ROCKPORT, Ind. (AP) — A businessman has chosen a southern Indiana location for his first foray into an industrial project — a nitrogen fertilizer plant that's projected to cost about $950 million to build.
Ohio Valley Resources president Doug Wilson of Fairfield, Ill., announced Thursday his selection of a 150-acre site near the Ohio River town of Rockport for the plant, which would produce agriculture fertilizer along with ammonia for use in emissions control at coal-fired power plants and factories.
The site was selected in part because two interstate natural gas pipelines are nearby, which will reduce the cost of obtaining the gas needed for nitrogen production, Wilson told the Evansville Courier & Press.
Wilson said he hoped to start construction in March, with completion of the plant expected in 2016. About 80 people are expected work at the plant once production starts.
Wilson told The Indianapolis Star he's still working to arrange financing for the expensive project. He said he believes the project will be attractive to lenders or investors because "there's an international market" for anhydrous ammonia, a common fertilizer used by farmers.
Wilson, 48, said he has no previous experience in industrial development. He worked as an independent trader for 16 years at the Chicago Board of Trade and in 2005 bought 7,000 acres of cropland with partners in southeastern Illinois.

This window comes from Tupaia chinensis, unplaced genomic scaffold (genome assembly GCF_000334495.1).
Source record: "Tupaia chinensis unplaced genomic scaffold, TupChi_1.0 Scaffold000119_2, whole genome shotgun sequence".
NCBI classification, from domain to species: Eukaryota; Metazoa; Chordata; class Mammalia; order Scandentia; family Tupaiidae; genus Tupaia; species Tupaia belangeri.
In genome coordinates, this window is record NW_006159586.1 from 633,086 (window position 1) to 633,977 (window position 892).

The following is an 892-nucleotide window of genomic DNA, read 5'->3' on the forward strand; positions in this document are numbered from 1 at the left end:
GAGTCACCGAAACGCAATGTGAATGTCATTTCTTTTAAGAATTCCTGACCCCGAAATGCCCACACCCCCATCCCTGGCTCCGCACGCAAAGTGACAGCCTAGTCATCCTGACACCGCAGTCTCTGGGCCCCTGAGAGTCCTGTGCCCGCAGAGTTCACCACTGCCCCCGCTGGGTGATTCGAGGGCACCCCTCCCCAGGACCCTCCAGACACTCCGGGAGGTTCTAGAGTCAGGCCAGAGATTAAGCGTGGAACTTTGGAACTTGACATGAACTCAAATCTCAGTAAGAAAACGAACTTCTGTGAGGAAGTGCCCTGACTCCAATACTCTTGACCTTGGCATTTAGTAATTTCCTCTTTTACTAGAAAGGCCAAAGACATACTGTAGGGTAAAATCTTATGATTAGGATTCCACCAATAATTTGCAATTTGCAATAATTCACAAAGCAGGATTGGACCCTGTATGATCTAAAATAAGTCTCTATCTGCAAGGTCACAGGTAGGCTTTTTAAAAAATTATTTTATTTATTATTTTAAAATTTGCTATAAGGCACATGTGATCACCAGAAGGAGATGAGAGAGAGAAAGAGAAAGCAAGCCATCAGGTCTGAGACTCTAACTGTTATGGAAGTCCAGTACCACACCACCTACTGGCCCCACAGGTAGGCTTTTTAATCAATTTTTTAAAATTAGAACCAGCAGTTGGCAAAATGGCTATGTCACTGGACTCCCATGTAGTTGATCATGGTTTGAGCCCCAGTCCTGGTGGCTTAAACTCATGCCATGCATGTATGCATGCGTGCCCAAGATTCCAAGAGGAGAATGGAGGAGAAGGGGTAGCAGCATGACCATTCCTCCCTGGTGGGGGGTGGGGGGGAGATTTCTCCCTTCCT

The Indiana Economic Development Corp. said it offered Ohio Valley Resources up to $1.2 million in tax credits based on the company's job creation plans. It also said the state will assist with site infrastructure improvements.
"Indiana's agriculture industry will reap the rewards of this substantial investment for years to come and we are thrilled to welcome OVR to the state," Gov. Mitch Daniels said in a statement.
Tom Utter, executive director for the Rockport-based Lincolnland Economic Development Corp., said he's talked with companies interested in establishing or expanding operations in connection with the fertilizer plant to be located about 30 miles east of Evansville.
Utter said Spencer County officials are discussing "a very carefully and prudently structured incentive package" of property-tax phase-ins for the project.